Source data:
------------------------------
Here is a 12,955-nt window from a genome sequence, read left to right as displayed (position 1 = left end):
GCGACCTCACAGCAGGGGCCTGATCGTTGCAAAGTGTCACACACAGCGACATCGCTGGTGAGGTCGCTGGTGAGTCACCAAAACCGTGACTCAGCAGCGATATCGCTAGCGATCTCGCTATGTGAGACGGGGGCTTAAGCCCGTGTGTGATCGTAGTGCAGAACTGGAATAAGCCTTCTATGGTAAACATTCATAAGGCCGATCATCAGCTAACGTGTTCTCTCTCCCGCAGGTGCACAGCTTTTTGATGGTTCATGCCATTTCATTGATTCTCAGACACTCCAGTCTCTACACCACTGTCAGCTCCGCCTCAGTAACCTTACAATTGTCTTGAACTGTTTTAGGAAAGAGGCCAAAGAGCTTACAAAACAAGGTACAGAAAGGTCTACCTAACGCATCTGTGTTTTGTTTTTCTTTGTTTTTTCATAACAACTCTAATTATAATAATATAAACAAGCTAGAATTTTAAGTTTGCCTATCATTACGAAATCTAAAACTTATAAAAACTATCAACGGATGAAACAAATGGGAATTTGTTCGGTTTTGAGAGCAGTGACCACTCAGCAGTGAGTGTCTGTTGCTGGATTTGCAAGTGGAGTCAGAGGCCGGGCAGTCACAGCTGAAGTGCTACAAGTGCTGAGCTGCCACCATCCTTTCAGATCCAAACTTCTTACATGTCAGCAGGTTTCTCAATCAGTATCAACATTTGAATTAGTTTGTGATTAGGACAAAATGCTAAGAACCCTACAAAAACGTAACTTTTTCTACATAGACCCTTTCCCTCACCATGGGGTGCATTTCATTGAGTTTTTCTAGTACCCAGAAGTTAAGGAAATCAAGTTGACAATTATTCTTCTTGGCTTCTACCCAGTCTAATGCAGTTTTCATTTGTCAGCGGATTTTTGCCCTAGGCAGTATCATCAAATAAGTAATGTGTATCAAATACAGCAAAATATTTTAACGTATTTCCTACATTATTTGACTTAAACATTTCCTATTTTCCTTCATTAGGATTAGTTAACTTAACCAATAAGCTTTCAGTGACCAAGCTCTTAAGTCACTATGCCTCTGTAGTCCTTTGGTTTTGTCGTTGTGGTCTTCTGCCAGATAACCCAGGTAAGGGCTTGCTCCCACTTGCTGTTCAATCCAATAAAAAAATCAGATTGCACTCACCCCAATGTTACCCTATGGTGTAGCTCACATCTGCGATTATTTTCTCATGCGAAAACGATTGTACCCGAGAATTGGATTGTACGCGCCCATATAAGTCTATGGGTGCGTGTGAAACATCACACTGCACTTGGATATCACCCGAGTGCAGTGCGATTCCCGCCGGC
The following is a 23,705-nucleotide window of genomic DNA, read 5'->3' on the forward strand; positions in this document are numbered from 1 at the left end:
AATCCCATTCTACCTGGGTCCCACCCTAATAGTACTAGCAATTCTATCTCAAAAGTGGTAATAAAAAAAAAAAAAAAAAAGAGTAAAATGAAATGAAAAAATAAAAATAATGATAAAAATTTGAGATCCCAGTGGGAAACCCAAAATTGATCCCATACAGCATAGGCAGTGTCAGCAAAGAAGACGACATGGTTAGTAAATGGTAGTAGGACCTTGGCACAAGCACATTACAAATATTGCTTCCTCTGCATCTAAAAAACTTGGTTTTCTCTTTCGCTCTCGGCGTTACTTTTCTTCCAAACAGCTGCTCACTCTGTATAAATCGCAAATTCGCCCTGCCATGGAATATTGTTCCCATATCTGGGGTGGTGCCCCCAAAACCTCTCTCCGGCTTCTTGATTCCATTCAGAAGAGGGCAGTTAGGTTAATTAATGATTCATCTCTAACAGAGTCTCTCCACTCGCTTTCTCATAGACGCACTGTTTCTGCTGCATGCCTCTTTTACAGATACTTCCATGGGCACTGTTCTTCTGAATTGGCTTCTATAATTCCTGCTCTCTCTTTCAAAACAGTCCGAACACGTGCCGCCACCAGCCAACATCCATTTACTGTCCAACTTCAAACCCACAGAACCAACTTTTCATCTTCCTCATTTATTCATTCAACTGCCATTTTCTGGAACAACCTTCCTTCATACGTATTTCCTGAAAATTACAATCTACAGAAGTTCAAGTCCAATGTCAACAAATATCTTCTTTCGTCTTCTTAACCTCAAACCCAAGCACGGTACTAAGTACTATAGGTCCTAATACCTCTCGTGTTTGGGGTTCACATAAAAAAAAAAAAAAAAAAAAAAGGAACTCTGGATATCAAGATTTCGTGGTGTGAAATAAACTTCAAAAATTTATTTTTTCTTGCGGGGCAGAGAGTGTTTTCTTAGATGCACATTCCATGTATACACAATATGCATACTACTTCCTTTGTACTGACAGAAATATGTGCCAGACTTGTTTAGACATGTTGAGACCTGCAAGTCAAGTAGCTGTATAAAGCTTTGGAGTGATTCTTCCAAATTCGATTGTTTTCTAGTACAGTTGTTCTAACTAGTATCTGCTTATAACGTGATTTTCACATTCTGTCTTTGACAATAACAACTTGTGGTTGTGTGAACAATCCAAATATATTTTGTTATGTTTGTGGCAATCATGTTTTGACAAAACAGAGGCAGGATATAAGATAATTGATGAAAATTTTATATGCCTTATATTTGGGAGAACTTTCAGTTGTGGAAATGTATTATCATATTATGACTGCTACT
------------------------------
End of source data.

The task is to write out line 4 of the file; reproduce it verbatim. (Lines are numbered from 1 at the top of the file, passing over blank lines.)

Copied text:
AATCCCATTCTACCTGGGTCCCACCCTAATAGTACTAGCAATTCTATCTCAAAAGTGGTAATAAAAAAAAAAAAAAAAAAGAGTAAAATGAAATGAAAAAATAAAAATAATGATAAAAATTTGAGATCCCAGTGGGAAACCCAAAATTGATCCCATACAGCATAGGCAGTGTCAGCAAAGAAGACGACATGGTTAGTAAATGGTAGTAGGACCTTGGCACAAGCACATTACAAATATTGCTTCCTCTGCATCTAAAAAACTTGGTTTTCTCTTTCGCTCTCGGCGTTACTTTTCTTCCAAACAGCTGCTCACTCTGTATAAATCGCAAATTCGCCCTGCCATGGAATATTGTTCCCATATCTGGGGTGGTGCCCCCAAAACCTCTCTCCGGCTTCTTGATTCCATTCAGAAGAGGGCAGTTAGGTTAATTAATGATTCATCTCTAACAGAGTCTCTCCACTCGCTTTCTCATAGACGCACTGTTTCTGCTGCATGCCTCTTTTACAGATACTTCCATGGGCACTGTTCTTCTGAATTGGCTTCTATAATTCCTGCTCTCTCTTTCAAAACAGTCCGAACACGTGCCGCCACCAGCCAACATCCATTTACTGTCCAACTTCAAACCCACAGAACCAACTTTTCATCTTCCTCATTTATTCATTCAACTGCCATTTTCTGGAACAACCTTCCTTCATACGTATTTCCTGAAAATTACAATCTACAGAAGTTCAAGTCCAATGTCAACAAATATCTTCTTTCGTCTTCTTAACCTCAAACCCAAGCACGGTACTAAGTACTATAGGTCCTAATACCTCTCGTGTTTGGGGTTCACATAAAAAAAAAAAAAAAAAAAAAAGGAACTCTGGATATCAAGATTTCGTGGTGTGAAATAAACTTCAAAAATTTATTTTTTCTTGCGGGGCAGAGAGTGTTTTCTTAGATGCACATTCCATGTATACACAATATGCATACTACTTCCTTTGTACTGACAGAAATATGTGCCAGACTTGTTTAGACATGTTGAGACCTGCAAGTCAAGTAGCTGTATAAAGCTTTGGAGTGATTCTTCCAAATTCGATTGTTTTCTAGTACAGTTGTTCTAACTAGTATCTGCTTATAACGTGATTTTCACATTCTGTCTTTGACAATAACAACTTGTGGTTGTGTGAACAATCCAAATATATTTTGTTATGTTTGTGGCAATCATGTTTTGACAAAACAGAGGCAGGATATAAGATAATTGATGAAAATTTTATATGCCTTATATTTGGGAGAACTTTCAGTTGTGGAAATGTATTATCATATTATGACTGCTACT